Teacher Keeps Empty Chair in Classroom for Over 50 Years for an Incredibly Touching Reason

Teachers do more than simply give lessons on people, places, and dates to memorize. And though they teach us the fundamentals of how to read, write, and solve equations, some also go beyond the basics. Teachers are some of the most impactful people in their students' lives. Dan Gill, a social studies teacher at Glenfield Middle School in Montclair, New Jersey, takes the opportunity to positively impact young minds very seriously.

After 52 years of teaching, he knows a thing or two about how to get through to his students. “One of my jobs is to take complex ideas and make them meaningful to kids,” he says. “Kids work well with symbols,” he points out, which is why he's kept an empty chair in the center of his classroom for the last several decades.

In the 1980s, during a lesson about the Civil Rights movement for Martin Luther King Jr. Day, Gill first shared a story with his students about a deeply troubling encounter he and a friend experienced in 1950s. A 9-year-old Gill, white, and his best friend, Archie, Black, went to a birthday part in Gill's New York City apartment building. When they rang the bell, the mother of the child having the party looked at the two boys, and told Gill there were no more chairs. Confused, he offered to sit on the floor or to get more chairs. The woman repeated that there were no more chairs. Finally, both boys realized that Archie was not welcome because he was Black. Gill and Archie both left in tears. It was an interaction Gill would never forget, and drove him to where he is today.

“I put a chair in my classroom so that anybody who comes to my classroom filled with anticipation, like a party, would feel welcome,” he says. The chair, and what it symbolizes, is Gill's guiding principal as a teacher and as a person, and is the reason why he faithfully teaches his students the importance of taking responsibility for how they treat other people, regardless of how significant the interaction may seem. “Not all of us can become president,” he says, “not all of us can become senators, but if all of us do our due diligence in how we treat other people, then this will be a better world.”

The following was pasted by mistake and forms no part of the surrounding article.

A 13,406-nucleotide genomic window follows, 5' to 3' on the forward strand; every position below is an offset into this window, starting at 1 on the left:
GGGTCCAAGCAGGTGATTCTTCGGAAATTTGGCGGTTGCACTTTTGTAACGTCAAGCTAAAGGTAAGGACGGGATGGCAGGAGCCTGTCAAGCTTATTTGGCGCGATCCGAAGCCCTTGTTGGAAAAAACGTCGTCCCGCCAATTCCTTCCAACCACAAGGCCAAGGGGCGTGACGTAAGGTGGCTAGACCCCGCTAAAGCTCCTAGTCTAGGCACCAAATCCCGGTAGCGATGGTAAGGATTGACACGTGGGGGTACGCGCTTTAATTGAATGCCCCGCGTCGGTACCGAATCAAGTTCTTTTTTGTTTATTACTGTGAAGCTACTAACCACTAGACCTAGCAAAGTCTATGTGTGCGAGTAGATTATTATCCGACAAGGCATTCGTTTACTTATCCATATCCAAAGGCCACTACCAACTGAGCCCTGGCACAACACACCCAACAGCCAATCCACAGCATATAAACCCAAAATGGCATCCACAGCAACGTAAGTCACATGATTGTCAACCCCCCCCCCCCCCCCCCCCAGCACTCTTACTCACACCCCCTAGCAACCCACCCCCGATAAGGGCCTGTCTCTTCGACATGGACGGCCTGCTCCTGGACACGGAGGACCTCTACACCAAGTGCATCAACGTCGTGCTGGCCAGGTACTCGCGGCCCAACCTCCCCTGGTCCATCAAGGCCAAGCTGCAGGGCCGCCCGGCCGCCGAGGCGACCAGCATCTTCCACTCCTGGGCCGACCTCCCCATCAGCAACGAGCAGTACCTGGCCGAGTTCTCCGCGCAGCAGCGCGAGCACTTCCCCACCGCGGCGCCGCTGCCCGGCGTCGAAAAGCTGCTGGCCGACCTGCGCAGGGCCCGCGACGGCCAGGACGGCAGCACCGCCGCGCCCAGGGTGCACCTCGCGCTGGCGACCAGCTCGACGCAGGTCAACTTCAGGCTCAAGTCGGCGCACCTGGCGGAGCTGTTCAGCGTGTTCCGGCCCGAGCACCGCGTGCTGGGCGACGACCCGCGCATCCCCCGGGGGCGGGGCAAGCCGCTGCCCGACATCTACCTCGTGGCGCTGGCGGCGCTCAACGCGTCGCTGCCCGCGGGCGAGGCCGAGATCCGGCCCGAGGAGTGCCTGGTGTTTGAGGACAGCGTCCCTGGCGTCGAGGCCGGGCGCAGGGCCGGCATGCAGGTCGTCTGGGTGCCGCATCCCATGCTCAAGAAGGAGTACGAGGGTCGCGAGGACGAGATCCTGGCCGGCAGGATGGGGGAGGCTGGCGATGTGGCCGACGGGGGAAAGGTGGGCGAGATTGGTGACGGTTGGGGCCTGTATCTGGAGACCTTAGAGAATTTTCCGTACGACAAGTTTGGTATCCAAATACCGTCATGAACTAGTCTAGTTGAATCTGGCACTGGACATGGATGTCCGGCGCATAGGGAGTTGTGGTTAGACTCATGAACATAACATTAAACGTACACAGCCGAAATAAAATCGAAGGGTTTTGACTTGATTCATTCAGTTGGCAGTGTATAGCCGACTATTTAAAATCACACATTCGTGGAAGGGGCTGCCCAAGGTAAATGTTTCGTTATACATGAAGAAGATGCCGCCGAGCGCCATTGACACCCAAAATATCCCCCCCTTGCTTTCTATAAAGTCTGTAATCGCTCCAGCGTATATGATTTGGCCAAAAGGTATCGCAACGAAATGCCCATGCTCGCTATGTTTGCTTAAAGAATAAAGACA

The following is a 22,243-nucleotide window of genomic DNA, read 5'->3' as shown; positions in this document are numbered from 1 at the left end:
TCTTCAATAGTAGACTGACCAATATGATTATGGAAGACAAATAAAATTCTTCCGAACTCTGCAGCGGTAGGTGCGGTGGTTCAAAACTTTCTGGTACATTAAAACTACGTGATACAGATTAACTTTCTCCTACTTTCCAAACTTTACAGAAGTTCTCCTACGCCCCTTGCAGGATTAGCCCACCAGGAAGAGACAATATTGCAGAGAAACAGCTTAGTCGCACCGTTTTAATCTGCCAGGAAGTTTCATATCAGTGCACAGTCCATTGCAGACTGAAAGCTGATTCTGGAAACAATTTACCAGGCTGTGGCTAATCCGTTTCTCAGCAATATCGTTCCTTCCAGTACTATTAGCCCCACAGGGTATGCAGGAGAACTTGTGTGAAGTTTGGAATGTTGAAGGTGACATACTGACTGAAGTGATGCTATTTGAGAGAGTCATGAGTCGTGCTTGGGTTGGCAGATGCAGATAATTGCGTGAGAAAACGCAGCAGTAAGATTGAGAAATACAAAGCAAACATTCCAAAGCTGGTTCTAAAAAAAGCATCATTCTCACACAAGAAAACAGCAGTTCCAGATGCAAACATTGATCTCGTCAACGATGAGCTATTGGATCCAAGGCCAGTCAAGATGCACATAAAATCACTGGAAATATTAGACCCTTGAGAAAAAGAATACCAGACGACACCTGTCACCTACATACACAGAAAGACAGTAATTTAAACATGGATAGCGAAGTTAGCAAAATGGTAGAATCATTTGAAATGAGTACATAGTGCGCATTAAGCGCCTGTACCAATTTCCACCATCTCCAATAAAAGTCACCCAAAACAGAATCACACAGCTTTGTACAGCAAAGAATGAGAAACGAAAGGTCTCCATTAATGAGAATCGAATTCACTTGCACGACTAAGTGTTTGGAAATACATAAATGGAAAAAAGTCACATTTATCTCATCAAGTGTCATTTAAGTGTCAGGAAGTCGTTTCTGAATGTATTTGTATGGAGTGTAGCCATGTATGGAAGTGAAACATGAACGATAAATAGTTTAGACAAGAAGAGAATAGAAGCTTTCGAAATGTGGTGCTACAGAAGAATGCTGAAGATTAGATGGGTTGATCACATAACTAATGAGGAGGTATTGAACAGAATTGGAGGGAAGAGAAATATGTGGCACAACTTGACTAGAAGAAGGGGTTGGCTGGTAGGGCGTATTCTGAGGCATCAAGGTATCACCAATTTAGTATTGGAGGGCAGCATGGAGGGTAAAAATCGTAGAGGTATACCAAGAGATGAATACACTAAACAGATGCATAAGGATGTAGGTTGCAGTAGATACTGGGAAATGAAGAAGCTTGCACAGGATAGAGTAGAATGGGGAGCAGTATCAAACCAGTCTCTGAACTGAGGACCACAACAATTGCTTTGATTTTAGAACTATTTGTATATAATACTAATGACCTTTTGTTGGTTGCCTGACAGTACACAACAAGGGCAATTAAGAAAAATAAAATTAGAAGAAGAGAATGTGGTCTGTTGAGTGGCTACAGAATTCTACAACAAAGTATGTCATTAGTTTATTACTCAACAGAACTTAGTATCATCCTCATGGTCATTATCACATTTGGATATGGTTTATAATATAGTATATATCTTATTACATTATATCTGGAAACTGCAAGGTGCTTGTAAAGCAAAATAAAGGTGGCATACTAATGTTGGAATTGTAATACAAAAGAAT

Gill says he knows the message is sinking in when his students ask visitors to the classroom, Do you know why we have that chair? “It's a reminder that they can do better,” he elaborates. “but to also make people feel welcome.”

Driven by his experience with Archie, Gill moved from New York City to Montclair as a new teacher, and played an important role in integrating the city's public schools. Glenfield Middle School, where he's taught ever since, became a model for other schools' desegregation, and a magnet school for the arts. Though he plans to retire after the 2022–2023 school year, he will continue to spread the message. At a recent literary festival, Gill pitched the idea for a book entitled No More Chairs. It will be dedicated to Archie, who passed away last year. After losing touch with his childhood best friend for decades, Gill found Archie's family on social media, and plans to reach out to Archie's daughter. He hopes she can be part of the process of telling the boys' story.

The book will be an extension of what he's spent the last 52 years doing: helping kids to learn, to explore their interests, to respect others, and to believe in themselves. “It's like planting a crop, seeing kids grow, Gill says. “When you have them for three years, you can see them grow. You try to pull out enough of the weeds that they survive and don't wither through the challenges of their lives.” And the kids, in turn, teach him. “I've had 52 years of doing what I love,” Gill admits. “It has kept me young, being surrounded by young people who energize me and teach me how to be a better person all the time. I never had to work a day in my life.”

When Dan Gill was 9 years old in the 1950s, he tried to attend a birthday party with his best friend, Archie. The mother hosting the party denied a seat to Archie, who was Black, by repeating, “There are no more chairs.”

Gill has been a teacher for 52 years and he says, “I put a chair in my classroom so that anybody who comes to my classroom filled with anticipation, like a party, would feel welcome.”

h/t: [TODAY]

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